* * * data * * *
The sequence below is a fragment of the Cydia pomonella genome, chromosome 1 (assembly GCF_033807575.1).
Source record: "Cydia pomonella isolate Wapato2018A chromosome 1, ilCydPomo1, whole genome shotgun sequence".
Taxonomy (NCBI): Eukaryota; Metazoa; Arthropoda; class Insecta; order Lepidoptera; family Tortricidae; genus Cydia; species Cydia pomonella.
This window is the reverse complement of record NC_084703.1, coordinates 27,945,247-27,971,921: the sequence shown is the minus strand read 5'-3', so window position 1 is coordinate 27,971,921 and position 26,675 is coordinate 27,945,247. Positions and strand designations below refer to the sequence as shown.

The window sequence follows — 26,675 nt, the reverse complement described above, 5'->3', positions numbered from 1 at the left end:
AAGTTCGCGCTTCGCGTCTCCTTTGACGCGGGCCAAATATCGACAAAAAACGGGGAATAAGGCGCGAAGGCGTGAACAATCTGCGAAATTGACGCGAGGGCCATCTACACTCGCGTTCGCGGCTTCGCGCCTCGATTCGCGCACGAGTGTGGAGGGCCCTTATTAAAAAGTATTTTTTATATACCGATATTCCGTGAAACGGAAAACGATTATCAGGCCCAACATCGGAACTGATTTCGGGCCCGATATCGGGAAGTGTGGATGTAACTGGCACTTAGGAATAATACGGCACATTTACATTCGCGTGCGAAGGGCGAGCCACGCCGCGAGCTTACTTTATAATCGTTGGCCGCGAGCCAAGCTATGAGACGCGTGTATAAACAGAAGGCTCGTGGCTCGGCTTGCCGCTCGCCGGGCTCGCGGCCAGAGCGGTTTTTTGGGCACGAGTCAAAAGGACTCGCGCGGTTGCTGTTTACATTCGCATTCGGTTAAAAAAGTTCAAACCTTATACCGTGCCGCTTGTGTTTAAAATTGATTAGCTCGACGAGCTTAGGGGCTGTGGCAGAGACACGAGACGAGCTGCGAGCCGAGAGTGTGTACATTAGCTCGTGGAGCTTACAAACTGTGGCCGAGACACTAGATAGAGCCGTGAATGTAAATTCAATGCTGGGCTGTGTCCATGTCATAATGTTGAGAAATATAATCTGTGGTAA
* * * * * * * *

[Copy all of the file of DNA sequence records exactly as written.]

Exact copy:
The sequence below is a fragment of the Cydia pomonella genome, chromosome 1 (assembly GCF_033807575.1).
Source record: "Cydia pomonella isolate Wapato2018A chromosome 1, ilCydPomo1, whole genome shotgun sequence".
Taxonomy (NCBI): Eukaryota; Metazoa; Arthropoda; class Insecta; order Lepidoptera; family Tortricidae; genus Cydia; species Cydia pomonella.
This window is the reverse complement of record NC_084703.1, coordinates 27,945,247-27,971,921: the sequence shown is the minus strand read 5'-3', so window position 1 is coordinate 27,971,921 and position 26,675 is coordinate 27,945,247. Positions and strand designations below refer to the sequence as shown.

The window sequence follows — 26,675 nt, the reverse complement described above, 5'->3', positions numbered from 1 at the left end:
AAGTTCGCGCTTCGCGTCTCCTTTGACGCGGGCCAAATATCGACAAAAAACGGGGAATAAGGCGCGAAGGCGTGAACAATCTGCGAAATTGACGCGAGGGCCATCTACACTCGCGTTCGCGGCTTCGCGCCTCGATTCGCGCACGAGTGTGGAGGGCCCTTATTAAAAAGTATTTTTTATATACCGATATTCCGTGAAACGGAAAACGATTATCAGGCCCAACATCGGAACTGATTTCGGGCCCGATATCGGGAAGTGTGGATGTAACTGGCACTTAGGAATAATACGGCACATTTACATTCGCGTGCGAAGGGCGAGCCACGCCGCGAGCTTACTTTATAATCGTTGGCCGCGAGCCAAGCTATGAGACGCGTGTATAAACAGAAGGCTCGTGGCTCGGCTTGCCGCTCGCCGGGCTCGCGGCCAGAGCGGTTTTTTGGGCACGAGTCAAAAGGACTCGCGCGGTTGCTGTTTACATTCGCATTCGGTTAAAAAAGTTCAAACCTTATACCGTGCCGCTTGTGTTTAAAATTGATTAGCTCGACGAGCTTAGGGGCTGTGGCAGAGACACGAGACGAGCTGCGAGCCGAGAGTGTGTACATTAGCTCGTGGAGCTTACAAACTGTGGCCGAGACACTAGATAGAGCCGTGAATGTAAATTCAATGCTGGGCTGTGTCCATGTCATAATGTTGAGAAATATAATCTGTGGTAA